The ban on diplomatic servants changing employers should be lifted to protect staff from abuse, an MP has urged parliament.
Anthony Steen, Conservative MP for Totnes, told Embassy that under the current immigration system, work permits for diplomatic domestic workers are linked to a specific mission, effectively trapping them with a potentially abusive employer who is immune from prosecution.
“While the majority of diplomats are good employers, a minority do exploit their servants,” explained Mr Steen. “There have been cases of domestic workers, mostly women, being treated as slaves. Their passports are removed, they are forced to live in squalid conditions and some are subjected to physical or sexual abuse by their employers.”
The Totnes MP said allowing domestic servants of diplomats the right to switch employers outside an embassy provided a vital escape route for vulnerable workers who had very little recourse to justice.
According to the Foreign Office, embassies found to have maltreated domestic workers faced the ultimate sanction of being removed from the UK Border Agency’s register of sponsors, but Mr Steen said this was an “empty threat” because most workers were too afraid to contact the police.
“Servants are terrified of deportation, many cannot speak English and some aren’t even allowed off the premises without a chaperone,” he explained.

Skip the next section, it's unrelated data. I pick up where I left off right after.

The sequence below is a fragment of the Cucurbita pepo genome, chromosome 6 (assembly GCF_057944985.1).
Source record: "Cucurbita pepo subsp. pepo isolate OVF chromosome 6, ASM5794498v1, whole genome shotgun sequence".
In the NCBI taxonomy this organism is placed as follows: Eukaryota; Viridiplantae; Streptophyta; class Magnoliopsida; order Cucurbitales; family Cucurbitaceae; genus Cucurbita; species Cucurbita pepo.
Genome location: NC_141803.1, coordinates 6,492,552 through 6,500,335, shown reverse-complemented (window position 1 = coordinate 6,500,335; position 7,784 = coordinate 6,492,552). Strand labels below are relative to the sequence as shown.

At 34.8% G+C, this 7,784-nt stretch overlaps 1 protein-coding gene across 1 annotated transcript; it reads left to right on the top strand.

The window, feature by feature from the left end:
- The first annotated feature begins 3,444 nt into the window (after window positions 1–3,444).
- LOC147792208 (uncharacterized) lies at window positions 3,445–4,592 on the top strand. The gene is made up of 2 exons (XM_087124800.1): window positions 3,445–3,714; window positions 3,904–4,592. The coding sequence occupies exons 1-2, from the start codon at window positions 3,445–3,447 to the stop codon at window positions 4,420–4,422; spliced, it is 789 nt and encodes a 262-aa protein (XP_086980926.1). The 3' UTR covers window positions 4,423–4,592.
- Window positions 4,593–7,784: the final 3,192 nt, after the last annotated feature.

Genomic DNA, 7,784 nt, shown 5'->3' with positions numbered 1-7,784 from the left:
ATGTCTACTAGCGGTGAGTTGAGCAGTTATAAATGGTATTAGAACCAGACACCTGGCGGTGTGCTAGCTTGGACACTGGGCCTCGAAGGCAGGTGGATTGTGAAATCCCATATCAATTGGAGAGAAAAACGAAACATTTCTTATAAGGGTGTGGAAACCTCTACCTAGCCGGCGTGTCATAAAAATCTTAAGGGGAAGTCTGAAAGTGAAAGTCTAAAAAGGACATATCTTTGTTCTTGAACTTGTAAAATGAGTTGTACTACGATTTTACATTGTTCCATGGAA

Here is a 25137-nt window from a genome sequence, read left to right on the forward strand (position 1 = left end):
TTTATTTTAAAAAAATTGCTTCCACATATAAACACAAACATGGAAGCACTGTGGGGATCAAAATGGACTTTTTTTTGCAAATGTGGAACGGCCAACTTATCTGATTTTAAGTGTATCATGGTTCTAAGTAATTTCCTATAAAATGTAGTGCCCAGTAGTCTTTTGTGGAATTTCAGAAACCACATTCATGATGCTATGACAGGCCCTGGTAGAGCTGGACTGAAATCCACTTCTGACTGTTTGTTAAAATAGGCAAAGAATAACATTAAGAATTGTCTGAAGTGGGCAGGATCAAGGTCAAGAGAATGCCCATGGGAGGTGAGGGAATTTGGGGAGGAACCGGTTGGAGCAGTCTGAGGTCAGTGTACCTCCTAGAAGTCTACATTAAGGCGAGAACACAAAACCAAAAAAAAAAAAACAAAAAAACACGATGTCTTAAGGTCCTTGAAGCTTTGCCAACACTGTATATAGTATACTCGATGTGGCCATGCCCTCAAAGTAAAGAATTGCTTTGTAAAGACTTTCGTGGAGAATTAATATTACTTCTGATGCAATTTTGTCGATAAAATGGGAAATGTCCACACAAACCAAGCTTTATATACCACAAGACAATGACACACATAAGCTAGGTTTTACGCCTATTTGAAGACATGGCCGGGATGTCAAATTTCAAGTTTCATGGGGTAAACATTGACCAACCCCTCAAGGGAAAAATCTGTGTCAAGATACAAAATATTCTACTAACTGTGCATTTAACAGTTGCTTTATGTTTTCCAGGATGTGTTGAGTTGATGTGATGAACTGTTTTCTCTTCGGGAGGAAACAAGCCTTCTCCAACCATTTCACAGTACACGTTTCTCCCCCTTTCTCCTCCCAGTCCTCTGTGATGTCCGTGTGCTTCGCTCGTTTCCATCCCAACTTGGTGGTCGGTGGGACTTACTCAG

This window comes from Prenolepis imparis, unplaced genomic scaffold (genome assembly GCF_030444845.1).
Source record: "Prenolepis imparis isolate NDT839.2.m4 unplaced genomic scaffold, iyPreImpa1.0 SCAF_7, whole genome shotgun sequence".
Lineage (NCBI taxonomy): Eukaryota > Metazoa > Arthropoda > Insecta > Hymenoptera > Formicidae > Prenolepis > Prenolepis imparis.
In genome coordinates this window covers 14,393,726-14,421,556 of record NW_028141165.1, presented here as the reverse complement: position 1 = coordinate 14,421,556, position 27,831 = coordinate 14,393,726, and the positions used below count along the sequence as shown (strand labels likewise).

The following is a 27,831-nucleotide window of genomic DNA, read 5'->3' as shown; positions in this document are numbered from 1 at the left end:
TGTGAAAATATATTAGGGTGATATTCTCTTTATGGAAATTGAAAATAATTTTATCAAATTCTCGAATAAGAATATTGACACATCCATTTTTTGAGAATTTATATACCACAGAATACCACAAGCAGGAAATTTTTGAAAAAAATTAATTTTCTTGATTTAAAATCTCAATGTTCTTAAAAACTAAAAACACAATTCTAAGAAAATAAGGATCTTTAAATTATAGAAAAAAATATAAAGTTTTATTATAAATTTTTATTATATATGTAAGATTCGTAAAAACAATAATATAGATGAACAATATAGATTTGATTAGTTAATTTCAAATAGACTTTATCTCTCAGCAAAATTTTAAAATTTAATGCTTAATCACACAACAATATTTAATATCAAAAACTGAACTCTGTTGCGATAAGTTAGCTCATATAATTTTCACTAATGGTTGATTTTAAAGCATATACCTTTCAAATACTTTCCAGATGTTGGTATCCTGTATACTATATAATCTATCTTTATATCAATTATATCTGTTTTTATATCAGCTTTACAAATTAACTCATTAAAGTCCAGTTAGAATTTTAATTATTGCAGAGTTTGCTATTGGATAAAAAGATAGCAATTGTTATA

Jenny Moss from Kalayaan, a charity for migrant workers, told Embassy a disproportionate number of their referrals to the Home Office’s Human Trafficking Centre involved the servants of diplomats. In 2008, 16,652 domestic worker visas were issued, of which around 300 were for diplomatic servants. Yet nine victims out of the charity’s 22 referrals over the past nine months were employed by diplomats, amounting to 40 per cent of their caseload.
“A change to the rules would alter the balance of power, giving domestic workers leverage to negotiate proper terms,” she said.
In November last year, Kalayaan, along with six members of the All Party Parliamentary Group on Trafficking, met with Immigration Minister Phil Woolas to discuss the issue. Ms Moss said the Minister had been receptive to their arguments.